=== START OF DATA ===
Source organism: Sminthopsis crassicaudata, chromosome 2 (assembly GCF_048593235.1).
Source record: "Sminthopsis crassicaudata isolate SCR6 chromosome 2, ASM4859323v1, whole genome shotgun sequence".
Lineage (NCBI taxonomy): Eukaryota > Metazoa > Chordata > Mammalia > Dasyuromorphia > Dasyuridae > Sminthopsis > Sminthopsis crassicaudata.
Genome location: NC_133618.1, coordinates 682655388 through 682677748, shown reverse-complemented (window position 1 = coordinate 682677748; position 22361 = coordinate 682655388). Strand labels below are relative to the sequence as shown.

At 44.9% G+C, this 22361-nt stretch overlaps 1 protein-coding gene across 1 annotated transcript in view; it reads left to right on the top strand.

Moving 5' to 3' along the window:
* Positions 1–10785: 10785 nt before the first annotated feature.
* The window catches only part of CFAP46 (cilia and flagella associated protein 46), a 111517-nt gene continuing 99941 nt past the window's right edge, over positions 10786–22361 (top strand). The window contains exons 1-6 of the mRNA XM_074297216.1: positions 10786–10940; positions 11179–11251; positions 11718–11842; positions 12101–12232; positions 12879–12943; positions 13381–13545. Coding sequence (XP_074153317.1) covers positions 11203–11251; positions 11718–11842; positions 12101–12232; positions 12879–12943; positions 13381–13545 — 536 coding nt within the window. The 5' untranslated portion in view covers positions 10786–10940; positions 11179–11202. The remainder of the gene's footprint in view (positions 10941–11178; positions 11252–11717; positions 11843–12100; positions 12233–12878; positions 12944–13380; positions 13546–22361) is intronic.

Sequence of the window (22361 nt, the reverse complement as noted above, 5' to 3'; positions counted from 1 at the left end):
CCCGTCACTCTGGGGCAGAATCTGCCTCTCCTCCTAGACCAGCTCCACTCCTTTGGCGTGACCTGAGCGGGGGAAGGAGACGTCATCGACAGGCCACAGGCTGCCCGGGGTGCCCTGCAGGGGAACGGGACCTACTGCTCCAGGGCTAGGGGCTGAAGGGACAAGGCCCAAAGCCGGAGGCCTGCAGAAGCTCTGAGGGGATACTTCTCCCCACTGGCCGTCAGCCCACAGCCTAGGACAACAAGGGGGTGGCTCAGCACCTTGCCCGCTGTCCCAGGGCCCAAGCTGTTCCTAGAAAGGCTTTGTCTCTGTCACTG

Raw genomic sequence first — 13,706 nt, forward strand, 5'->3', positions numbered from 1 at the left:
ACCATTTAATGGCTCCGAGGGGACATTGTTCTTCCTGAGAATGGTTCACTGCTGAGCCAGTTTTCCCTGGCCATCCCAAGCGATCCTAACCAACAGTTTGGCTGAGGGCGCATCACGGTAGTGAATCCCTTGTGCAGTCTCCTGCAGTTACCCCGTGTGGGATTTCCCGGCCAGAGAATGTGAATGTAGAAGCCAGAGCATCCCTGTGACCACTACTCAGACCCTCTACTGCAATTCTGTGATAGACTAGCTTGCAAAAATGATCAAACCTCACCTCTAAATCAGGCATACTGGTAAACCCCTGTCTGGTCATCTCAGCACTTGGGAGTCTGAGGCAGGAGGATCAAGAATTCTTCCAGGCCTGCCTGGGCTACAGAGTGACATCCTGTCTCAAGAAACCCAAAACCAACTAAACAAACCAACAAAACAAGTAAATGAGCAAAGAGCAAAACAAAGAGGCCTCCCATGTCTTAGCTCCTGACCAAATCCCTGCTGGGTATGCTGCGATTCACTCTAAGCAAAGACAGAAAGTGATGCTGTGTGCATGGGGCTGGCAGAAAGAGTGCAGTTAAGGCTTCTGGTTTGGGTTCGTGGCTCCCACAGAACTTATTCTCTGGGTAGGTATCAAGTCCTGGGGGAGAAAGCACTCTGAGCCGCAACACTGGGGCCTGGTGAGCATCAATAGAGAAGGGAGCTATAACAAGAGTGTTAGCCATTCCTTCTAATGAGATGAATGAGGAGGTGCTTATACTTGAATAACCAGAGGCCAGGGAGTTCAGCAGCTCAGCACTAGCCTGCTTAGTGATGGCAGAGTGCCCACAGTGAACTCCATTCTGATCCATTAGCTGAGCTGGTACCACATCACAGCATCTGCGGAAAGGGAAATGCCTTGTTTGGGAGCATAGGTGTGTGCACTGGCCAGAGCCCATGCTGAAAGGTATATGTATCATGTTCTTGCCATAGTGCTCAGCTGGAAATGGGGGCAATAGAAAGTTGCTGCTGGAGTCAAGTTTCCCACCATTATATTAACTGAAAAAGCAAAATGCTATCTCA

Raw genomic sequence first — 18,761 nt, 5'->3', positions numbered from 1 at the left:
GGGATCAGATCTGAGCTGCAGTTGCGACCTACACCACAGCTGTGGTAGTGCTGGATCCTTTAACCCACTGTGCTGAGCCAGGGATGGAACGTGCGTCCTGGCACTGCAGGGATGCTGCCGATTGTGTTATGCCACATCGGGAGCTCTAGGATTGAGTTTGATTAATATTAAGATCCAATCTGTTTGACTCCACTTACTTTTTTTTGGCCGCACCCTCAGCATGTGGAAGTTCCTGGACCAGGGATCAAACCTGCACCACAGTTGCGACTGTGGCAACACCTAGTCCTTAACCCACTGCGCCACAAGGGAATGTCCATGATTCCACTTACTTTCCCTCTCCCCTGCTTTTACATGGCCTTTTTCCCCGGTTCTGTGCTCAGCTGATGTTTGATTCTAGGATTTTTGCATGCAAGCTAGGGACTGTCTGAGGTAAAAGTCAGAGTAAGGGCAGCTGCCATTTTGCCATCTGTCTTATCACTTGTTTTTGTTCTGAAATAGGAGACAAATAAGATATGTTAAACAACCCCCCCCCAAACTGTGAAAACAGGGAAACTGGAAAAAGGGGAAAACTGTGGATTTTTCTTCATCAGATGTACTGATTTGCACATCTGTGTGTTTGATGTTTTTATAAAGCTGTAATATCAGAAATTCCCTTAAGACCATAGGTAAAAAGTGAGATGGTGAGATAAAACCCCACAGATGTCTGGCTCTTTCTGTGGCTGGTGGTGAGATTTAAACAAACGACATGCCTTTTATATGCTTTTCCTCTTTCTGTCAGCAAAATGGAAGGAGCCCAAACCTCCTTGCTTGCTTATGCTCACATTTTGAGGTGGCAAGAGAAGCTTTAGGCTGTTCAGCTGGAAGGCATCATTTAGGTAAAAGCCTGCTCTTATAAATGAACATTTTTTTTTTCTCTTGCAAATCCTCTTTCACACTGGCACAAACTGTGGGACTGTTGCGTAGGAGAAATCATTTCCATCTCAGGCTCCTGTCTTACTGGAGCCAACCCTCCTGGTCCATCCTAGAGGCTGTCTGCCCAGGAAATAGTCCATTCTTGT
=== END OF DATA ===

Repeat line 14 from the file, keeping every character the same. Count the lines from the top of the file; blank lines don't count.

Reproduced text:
GGGATCAGATCTGAGCTGCAGTTGCGACCTACACCACAGCTGTGGTAGTGCTGGATCCTTTAACCCACTGTGCTGAGCCAGGGATGGAACGTGCGTCCTGGCACTGCAGGGATGCTGCCGATTGTGTTATGCCACATCGGGAGCTCTAGGATTGAGTTTGATTAATATTAAGATCCAATCTGTTTGACTCCACTTACTTTTTTTTGGCCGCACCCTCAGCATGTGGAAGTTCCTGGACCAGGGATCAAACCTGCACCACAGTTGCGACTGTGGCAACACCTAGTCCTTAACCCACTGCGCCACAAGGGAATGTCCATGATTCCACTTACTTTCCCTCTCCCCTGCTTTTACATGGCCTTTTTCCCCGGTTCTGTGCTCAGCTGATGTTTGATTCTAGGATTTTTGCATGCAAGCTAGGGACTGTCTGAGGTAAAAGTCAGAGTAAGGGCAGCTGCCATTTTGCCATCTGTCTTATCACTTGTTTTTGTTCTGAAATAGGAGACAAATAAGATATGTTAAACAACCCCCCCCCAAACTGTGAAAACAGGGAAACTGGAAAAAGGGGAAAACTGTGGATTTTTCTTCATCAGATGTACTGATTTGCACATCTGTGTGTTTGATGTTTTTATAAAGCTGTAATATCAGAAATTCCCTTAAGACCATAGGTAAAAAGTGAGATGGTGAGATAAAACCCCACAGATGTCTGGCTCTTTCTGTGGCTGGTGGTGAGATTTAAACAAACGACATGCCTTTTATATGCTTTTCCTCTTTCTGTCAGCAAAATGGAAGGAGCCCAAACCTCCTTGCTTGCTTATGCTCACATTTTGAGGTGGCAAGAGAAGCTTTAGGCTGTTCAGCTGGAAGGCATCATTTAGGTAAAAGCCTGCTCTTATAAATGAACATTTTTTTTTTCTCTTGCAAATCCTCTTTCACACTGGCACAAACTGTGGGACTGTTGCGTAGGAGAAATCATTTCCATCTCAGGCTCCTGTCTTACTGGAGCCAACCCTCCTGGTCCATCCTAGAGGCTGTCTGCCCAGGAAATAGTCCATTCTTGT